The word ‘evidence’ implies objectivity based on facts and science. But the reality reveals a wide gap between theory and practice, as demonstrated by numerous recent cases, in particular, the glyphosate affair. In the EU, cliché trumps science and emotion win over objectivity – that is my belief.
Two questions come immediately to my mind: are a million signatures collected by Greenpeace against glyphosate more important in the eyes of the legislator than the positive opinions given by the European Food Safety Authority (EFSA) and the European Chemicals Agency (ECHA)?
And why, unlike Greenpeace, are the plant protection industry and farming world so incapable of engaging with public opinion and mobilising local networks?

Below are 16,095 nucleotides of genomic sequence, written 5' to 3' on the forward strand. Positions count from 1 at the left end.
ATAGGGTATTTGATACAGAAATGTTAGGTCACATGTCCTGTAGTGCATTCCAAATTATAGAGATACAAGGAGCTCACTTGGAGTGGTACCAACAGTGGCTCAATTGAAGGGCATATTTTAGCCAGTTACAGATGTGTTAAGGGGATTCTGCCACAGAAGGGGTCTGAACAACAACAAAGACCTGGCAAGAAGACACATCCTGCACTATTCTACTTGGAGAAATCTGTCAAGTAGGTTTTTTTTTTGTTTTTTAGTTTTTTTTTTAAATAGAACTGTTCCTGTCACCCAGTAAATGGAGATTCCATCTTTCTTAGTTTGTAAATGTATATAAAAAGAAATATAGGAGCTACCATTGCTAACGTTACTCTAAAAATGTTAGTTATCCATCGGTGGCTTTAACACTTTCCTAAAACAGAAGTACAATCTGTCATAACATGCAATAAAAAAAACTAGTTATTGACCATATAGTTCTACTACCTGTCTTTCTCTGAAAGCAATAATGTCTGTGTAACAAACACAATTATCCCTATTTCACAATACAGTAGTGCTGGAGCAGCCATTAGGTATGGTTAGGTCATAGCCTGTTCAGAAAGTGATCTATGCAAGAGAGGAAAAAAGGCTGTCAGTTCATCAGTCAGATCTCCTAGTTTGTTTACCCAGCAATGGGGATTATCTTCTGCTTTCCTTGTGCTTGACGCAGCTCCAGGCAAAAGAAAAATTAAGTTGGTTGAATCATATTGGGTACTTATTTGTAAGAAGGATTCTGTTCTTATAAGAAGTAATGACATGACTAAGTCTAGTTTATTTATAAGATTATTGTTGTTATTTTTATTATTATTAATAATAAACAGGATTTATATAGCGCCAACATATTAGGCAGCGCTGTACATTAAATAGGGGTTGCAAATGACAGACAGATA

The influence of emotion, subjectivity and cliché over EU rules grows constantly, affecting all policies linked to public opinion. The fear is that the worst is yet to come.
…[I]t is absolutely essential to clarify the exact role of science in regulation, strengthen the credibility of scientific authorities assisting the EU legislator and draw inspiration from (but not duplicate) the US Food and Drug Administration, where genuine scientific expertise prevails over all other considerations.
Editor’s note: Daniel Guéguen is a European lobbyist and professor at the College of Europe
Read full, original article: Science-based policy making: reality or fake news?